U.S. Financial Innovation & Technology Bill establishes a regulatory framework for crypto

U.S. lawmakers introduced legislation aimed at dispelling a cloud of regulatory uncertainty that looms large in the crypto assets industry.

The 212-page bill titled the Financial Innovation and Technology for the 21st Century Act seeks to establish a “much-needed regulatory framework” for the digital asset space and marks a “significant milestone”

House Committee on Agriculture Chairman Glenn Thompson

The bill seeks to establish new definitions, covers digital asset exemptions, and outlines a path for digital asset intermediaries like cryptocurrency exchanges to register with both the Securities and Exchange Commission (SEC) and the Commodities Futures Trading Commission (CFTC).

One of the bill’s standout features is a pathway for blockchains to be certified as decentralized. The SEC would have an opportunity to push back against assertions made by token issuers that their projects meet the standard outlined in the act.

U.S. Financial Innovation & Technology Bill establishes a regulatory framework for crypto

Digital asset issuers would be required to abide by a new disclosure regime under the rules, providing information on their project’s economics, development plan, and other risk factors. That includes a requirement for token issuers to disclose a project’s source code.

The bill would amend U.S. securities laws so that the SEC must consider “innovation” as a factor when issuing new rules, according to a brief.

Under the bill, digital commodities like Bitcoin and payment stablecoins would not be considered securities.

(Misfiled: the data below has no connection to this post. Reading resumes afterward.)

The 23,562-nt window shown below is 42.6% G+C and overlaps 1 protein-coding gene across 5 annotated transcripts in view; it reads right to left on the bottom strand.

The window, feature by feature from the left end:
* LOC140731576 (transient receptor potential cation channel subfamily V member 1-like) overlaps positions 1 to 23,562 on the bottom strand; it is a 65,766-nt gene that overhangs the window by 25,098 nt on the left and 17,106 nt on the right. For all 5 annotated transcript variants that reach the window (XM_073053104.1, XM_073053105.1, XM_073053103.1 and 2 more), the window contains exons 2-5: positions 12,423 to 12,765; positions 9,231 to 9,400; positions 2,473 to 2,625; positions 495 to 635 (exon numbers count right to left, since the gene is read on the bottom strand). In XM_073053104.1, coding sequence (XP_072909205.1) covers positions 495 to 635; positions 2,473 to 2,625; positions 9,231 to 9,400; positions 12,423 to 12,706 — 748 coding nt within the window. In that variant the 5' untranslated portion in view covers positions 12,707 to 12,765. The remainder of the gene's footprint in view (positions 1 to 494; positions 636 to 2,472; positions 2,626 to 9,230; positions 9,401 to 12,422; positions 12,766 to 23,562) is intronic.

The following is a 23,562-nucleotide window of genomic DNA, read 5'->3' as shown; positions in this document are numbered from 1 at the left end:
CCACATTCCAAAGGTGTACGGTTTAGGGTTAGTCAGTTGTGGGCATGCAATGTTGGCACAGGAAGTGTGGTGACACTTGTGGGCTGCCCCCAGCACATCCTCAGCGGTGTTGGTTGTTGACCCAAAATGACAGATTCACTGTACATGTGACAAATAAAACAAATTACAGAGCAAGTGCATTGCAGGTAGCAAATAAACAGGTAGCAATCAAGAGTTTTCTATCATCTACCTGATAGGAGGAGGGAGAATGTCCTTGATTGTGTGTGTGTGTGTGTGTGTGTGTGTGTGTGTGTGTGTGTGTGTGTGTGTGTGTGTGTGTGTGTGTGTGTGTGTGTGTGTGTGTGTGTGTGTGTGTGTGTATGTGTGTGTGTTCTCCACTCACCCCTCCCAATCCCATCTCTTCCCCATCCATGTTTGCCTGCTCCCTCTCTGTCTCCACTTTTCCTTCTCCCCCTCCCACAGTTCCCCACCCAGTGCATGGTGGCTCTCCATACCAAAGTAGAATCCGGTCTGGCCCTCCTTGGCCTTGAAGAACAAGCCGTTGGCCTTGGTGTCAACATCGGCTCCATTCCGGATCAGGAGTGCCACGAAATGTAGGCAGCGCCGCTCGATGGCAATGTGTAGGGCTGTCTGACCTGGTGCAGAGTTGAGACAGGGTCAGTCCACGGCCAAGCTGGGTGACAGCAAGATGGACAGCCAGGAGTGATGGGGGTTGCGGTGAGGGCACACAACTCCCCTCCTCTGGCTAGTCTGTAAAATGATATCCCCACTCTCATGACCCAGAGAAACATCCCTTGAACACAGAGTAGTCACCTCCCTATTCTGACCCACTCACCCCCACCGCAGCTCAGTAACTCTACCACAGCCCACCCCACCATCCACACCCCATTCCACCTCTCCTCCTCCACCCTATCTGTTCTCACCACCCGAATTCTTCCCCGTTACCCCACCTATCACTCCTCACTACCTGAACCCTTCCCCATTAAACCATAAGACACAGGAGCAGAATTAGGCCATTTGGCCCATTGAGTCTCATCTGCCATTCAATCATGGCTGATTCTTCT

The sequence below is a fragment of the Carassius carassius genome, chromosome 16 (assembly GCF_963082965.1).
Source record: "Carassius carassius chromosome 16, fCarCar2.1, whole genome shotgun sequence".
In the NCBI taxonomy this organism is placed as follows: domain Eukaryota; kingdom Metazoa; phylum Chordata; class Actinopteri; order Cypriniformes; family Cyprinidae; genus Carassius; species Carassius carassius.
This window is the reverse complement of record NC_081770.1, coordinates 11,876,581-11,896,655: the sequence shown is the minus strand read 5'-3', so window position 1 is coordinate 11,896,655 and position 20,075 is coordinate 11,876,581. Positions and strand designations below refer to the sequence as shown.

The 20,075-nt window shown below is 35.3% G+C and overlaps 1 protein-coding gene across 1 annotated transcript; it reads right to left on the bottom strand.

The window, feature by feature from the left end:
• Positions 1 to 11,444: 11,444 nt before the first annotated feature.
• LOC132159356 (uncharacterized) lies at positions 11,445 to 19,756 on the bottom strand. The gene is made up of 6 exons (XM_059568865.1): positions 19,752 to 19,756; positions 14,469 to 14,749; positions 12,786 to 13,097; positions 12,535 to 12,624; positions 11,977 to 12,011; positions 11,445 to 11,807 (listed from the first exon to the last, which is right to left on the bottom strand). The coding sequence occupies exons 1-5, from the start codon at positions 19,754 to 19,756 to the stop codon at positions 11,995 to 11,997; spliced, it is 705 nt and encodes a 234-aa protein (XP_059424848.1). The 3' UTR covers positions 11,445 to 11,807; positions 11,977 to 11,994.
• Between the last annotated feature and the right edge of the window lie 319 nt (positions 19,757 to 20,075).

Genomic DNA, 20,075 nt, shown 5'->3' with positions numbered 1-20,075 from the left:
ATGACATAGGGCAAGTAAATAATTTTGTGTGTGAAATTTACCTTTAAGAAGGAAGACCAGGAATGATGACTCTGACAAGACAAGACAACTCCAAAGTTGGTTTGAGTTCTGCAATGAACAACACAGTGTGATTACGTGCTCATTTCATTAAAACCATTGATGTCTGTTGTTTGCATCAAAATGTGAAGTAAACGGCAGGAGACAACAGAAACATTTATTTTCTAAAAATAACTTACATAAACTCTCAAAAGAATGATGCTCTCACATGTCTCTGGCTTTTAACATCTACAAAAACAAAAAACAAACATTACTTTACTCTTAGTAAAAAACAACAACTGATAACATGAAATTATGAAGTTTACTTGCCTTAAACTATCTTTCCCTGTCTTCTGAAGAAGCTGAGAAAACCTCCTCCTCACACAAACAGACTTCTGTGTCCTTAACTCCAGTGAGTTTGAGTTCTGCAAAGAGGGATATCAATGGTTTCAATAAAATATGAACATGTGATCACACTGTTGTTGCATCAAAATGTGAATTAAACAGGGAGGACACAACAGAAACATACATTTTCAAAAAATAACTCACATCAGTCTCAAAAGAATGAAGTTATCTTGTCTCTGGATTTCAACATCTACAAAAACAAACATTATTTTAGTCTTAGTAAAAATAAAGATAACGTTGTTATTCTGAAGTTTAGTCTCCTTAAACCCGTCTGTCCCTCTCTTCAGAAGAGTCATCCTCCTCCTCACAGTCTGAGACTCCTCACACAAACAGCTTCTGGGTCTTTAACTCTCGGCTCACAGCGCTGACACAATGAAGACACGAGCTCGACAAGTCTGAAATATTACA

The SEC would have authority over the use of payment stablecoins on SEC-registered platforms, but it does not give the watchdog any control over the design, structure, or operation of payment stablecoins.

For crypto custody in particular, the U.S. Securities and Exchange Commission has set up a high hurdle for publicly traded firms to get involved.

In an April 2022 accounting directive, known as Staff Accounting Bulletin No. 121, the SEC staff advised firms holding customers’ digital assets that they’d need to record their obligations as liabilities on the companies’ own balance sheets.

FATF Updates Guidance on Virtual Crypto Assets. Financial Action Task Force issues its annual targeted update on the implementation of its standards on Risk-Based Approach to Virtual Assets (VAs) and Virtual Asset Service Providers (VASPs).

Digital asset
FATF recommendations apply to VASPs in the same manner as FIs, with two specific qualifications

On June 27th 2023, the FATF published its report on country compliance with Recommendation 15 – including the Travel Rule – and updates on emerging risks and market developments. Global implementation and compliance remain relatively poor and behind most other financial sectors.

Companies looking to register a broker-dealer or alternative trading system with the SEC for the purpose of serving as digital asset intermediaries would be required to submit to inspection by the agency.

Congress must legislate to fill the regulatory gaps between the SEC and CFTC. The securities laws and regulations do not account for many of the unique characteristics of digital assets.

U.S. lawmakers rolled out a much anticipated digital assets bill yesterday, raising hopes that it will end what the crypto industry sees as an unfairly hostile regulatory environment.

But some experts say the bill’s vague language, and in particular a provision that could threaten the DeFi market, won’t do much to hold back the SEC and its enforcement approach to crypto.

The bill, called the Financial Innovation and Technology for the 21st Century Act, aims to redress what the sponsors say are the many shortcomings of the current regulatory regime. Its main sponsors are all Republicans, including House Agriculture Committee Chairman Glenn Thompson (R-PA), Rep. French Hill (R-AR), and Rep. Dusty Johnson (SD-AL).

Peter Sonner   by Peter Sonner